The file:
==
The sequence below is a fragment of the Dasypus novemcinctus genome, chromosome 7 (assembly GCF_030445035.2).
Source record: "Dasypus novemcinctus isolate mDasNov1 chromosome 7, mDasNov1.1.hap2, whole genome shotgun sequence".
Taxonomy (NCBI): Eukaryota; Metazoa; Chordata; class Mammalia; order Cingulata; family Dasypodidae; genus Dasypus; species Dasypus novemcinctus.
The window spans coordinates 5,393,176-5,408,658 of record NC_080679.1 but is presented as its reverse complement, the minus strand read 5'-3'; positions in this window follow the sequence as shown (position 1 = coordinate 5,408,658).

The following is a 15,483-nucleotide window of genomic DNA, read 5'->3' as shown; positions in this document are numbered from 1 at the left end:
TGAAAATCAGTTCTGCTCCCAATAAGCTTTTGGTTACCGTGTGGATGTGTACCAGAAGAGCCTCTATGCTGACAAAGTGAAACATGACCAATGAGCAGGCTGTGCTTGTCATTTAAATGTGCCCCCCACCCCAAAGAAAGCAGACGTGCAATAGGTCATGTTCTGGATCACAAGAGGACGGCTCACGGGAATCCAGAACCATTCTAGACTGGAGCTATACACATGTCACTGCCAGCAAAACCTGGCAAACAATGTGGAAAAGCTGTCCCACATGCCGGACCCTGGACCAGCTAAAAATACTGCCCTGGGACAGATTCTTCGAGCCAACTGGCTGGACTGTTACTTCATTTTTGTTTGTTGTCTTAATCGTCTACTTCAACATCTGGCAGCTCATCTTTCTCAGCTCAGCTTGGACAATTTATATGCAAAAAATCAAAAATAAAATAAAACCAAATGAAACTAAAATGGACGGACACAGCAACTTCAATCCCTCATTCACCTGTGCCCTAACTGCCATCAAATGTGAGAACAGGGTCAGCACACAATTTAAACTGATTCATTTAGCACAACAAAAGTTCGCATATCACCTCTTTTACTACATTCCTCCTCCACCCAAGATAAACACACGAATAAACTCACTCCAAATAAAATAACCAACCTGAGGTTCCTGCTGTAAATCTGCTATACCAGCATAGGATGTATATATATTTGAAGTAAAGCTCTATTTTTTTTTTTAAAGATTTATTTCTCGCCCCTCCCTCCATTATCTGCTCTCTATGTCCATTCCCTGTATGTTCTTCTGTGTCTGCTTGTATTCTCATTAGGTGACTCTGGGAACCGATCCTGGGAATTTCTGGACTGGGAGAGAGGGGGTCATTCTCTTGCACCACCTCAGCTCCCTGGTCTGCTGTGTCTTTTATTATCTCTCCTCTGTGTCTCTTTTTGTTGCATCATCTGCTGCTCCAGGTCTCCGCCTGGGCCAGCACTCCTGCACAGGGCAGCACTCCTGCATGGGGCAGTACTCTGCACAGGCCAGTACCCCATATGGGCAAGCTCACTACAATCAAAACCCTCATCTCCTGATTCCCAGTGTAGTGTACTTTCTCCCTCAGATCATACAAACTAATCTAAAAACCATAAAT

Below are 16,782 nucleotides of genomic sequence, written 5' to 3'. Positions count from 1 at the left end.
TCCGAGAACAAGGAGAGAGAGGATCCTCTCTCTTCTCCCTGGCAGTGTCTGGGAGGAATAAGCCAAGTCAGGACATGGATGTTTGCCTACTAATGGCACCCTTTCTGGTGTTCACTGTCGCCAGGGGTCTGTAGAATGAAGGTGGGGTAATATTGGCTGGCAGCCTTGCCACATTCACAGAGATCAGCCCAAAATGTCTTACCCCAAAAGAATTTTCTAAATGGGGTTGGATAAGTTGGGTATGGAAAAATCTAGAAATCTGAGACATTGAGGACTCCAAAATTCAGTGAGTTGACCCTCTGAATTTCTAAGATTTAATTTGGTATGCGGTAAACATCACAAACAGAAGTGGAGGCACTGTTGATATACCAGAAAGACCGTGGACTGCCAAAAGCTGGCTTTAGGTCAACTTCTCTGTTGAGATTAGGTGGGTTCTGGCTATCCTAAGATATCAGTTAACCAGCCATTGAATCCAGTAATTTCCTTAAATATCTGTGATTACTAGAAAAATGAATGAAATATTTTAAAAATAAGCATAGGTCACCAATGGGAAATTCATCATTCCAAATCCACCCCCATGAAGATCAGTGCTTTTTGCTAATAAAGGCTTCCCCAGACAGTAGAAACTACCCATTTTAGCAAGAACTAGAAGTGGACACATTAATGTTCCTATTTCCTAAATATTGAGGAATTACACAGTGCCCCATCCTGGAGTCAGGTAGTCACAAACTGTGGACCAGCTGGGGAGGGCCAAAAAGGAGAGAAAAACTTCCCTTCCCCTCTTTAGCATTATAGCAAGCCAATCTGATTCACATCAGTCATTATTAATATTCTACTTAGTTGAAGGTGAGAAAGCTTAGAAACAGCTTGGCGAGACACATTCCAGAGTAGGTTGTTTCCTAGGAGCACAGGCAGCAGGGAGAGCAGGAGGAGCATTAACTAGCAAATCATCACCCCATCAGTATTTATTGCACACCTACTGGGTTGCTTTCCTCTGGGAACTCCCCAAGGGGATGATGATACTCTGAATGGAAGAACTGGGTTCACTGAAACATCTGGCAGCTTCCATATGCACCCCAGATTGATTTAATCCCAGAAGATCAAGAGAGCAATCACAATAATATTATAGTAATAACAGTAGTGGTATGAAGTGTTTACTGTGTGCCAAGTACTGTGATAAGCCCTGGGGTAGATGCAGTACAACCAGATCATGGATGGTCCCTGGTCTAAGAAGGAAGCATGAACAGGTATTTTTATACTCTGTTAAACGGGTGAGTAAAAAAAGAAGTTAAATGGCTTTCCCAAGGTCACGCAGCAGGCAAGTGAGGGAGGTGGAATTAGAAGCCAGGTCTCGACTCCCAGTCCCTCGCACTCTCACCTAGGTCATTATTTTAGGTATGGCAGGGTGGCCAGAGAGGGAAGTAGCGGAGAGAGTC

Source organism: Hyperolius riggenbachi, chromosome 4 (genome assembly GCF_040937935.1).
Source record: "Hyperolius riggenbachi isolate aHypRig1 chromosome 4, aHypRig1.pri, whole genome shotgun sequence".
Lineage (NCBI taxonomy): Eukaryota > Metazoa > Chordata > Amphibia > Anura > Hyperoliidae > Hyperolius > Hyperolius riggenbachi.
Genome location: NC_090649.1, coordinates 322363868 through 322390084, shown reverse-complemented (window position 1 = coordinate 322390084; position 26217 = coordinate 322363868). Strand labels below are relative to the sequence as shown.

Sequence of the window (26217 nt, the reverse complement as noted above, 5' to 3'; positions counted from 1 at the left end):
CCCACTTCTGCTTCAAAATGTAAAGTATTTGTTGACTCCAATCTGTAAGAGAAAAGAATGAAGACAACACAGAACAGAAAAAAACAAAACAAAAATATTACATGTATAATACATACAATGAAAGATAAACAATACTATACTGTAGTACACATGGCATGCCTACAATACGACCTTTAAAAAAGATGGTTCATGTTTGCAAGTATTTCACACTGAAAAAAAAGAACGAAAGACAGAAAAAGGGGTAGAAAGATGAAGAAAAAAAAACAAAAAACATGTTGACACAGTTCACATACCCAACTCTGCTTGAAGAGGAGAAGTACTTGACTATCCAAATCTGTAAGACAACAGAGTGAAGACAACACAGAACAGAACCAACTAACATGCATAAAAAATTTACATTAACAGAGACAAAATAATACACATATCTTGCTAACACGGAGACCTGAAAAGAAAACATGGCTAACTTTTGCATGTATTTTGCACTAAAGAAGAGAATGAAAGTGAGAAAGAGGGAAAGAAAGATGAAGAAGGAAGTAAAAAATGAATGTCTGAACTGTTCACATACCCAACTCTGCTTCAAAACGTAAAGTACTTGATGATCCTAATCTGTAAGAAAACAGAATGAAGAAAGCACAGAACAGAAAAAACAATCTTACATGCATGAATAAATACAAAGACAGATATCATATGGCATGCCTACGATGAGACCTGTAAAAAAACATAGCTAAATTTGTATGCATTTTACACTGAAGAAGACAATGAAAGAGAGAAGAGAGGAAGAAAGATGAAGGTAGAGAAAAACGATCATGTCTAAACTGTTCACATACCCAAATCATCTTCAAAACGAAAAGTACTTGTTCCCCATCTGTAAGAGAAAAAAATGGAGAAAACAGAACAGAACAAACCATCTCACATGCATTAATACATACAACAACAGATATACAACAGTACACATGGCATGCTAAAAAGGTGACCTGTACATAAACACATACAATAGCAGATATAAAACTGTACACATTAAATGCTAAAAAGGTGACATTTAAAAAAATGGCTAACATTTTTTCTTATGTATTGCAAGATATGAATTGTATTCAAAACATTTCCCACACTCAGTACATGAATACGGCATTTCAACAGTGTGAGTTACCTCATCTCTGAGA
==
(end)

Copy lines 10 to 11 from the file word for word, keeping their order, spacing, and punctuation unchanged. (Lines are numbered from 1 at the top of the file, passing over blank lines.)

Source record: "Hyperolius riggenbachi isolate aHypRig1 chromosome 4, aHypRig1.pri, whole genome shotgun sequence".
Lineage (NCBI taxonomy): Eukaryota > Metazoa > Chordata > Amphibia > Anura > Hyperoliidae > Hyperolius > Hyperolius riggenbachi.